Sunday Paper

“Bosses invented employee loyalty, not employees.” ~ Seth Godin

Manuel Moreale reflects on Apple's involvement in legal battles and expresses sadness about the relentless pursuit of endless growth by companies like Apple. Growth is a mind cancer

Clare Marie Schneider on NPR writes about how the new etiquette for tipping has evolved significantly, with businesses that traditionally did not ask for tips now requesting them, including grocery stores, self-checkout machines, and fast food restaurants. If in doubt, asking the service provider directly.New Rules in Tipping Etiquette

I love reading Seth Godin’s blog.

There’s a long-time tension between the factory owner and the worker. The factory owner wants to take the maximum amount of labor in exchange the lowest amount of compensation. The worker often responds by playing defense and not letting the boss disrespect them.

Bosses invented employee loyalty, not employees.Seth Godin

Sunday Paper - Sortition and Slowing Down

I have read some of Seth Godin's books and was1 an avid reader of his daily blog posts. The blog posts always contain bits of wisdom. In his post, As slow as possible, Seth reminds us that in a fast-paced world, embracing time's slow journey requires discipline.

Mastering exposure is key for better results in film photography, ensuring fidelity, colour control, and reducing post-processing work. In this 2022 post, How to Make Perfect Exposures on Film, Analog Cafe’s Dmitri offers a guide that covers tools, techniques, and the impact of various film types and dynamic ranges.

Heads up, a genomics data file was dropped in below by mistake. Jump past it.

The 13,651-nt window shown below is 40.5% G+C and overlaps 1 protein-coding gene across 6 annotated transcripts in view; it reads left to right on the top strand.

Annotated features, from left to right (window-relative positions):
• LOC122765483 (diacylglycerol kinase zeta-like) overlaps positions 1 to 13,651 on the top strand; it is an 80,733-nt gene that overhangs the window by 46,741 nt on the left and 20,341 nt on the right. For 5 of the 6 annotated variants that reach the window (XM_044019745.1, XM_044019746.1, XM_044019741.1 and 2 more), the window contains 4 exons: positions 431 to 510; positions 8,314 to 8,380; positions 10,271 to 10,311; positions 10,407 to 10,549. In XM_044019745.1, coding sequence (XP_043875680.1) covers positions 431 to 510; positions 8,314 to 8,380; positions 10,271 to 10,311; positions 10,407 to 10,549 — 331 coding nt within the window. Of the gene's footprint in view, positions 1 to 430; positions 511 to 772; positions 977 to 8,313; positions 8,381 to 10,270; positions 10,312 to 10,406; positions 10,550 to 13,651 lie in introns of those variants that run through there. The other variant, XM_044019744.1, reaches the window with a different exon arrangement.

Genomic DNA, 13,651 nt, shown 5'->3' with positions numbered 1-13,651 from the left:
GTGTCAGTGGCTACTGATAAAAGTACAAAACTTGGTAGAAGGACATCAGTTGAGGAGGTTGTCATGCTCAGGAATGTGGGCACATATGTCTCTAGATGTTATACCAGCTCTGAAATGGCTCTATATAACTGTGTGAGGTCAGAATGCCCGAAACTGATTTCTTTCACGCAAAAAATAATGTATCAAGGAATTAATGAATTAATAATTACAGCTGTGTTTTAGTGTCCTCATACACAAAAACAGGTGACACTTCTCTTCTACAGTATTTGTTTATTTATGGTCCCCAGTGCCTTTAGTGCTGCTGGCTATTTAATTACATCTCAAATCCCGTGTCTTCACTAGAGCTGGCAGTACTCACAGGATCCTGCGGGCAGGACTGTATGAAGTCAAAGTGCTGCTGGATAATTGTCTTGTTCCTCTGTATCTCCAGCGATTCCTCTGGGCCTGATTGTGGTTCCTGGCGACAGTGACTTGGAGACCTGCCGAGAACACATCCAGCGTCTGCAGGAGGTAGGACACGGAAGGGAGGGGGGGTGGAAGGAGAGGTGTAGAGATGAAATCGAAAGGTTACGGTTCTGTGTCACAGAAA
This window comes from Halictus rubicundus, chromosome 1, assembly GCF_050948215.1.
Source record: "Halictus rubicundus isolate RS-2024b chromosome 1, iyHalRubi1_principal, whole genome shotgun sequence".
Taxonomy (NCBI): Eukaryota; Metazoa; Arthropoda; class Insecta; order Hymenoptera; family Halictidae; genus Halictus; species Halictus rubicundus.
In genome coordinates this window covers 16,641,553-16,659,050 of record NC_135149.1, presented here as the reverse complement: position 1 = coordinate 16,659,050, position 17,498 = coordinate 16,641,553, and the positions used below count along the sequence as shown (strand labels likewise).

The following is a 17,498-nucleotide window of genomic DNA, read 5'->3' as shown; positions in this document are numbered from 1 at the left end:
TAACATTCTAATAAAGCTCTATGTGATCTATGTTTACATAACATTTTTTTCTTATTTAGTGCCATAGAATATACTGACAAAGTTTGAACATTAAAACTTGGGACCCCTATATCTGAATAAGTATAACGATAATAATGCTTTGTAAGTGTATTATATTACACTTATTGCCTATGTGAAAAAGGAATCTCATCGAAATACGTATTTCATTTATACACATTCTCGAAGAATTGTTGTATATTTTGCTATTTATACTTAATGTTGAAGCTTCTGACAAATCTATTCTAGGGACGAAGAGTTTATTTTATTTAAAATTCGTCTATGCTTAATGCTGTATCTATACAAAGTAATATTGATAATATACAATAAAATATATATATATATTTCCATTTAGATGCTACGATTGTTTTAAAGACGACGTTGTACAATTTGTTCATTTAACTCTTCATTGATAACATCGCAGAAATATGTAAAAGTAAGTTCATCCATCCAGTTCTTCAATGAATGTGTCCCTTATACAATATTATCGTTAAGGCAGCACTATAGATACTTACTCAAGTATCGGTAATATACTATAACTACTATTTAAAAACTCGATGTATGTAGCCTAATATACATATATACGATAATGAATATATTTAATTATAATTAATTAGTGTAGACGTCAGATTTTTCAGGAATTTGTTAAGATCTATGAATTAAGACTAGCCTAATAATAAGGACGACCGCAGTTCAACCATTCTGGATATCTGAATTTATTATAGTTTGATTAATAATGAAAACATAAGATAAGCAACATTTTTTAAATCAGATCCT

I think that career politicians (perhaps aided by late capitalism)2 have hijacked current forms of democracy and no longer work to represent the will of the people. A short video on sortition suggests an alternative to elections.

  1. Two pre-COVID pandemic surgeries and the pandemic itself disrupted my "normal" in so many ways. I am slowly returning to certain habits as part of a new normal. Reading and reflecting on Seth’s daily blog was part of my old normal. 
  2. The term late capitalism was first used by German economist Werner Sombart. 


If your organization wanted to replace you with someone far better at your job than you, what would they look for? I think it’s unlikely that they’d seek out someone willing to work more hours, or someone with more industry experience, or someone who could score better on a standardized test. No, the competitive advantage the marketplace demands is someone more human, connected, and mature. Someone with passion and energy, capable of seeing things as they are and negotiating multiple priorities as she makes useful decisions without angst. Flexible in the face of change, resilient in the face of confusion. All of these attributes are choices, not talents, and all of them are available to you.from Seth Godin's Linchpin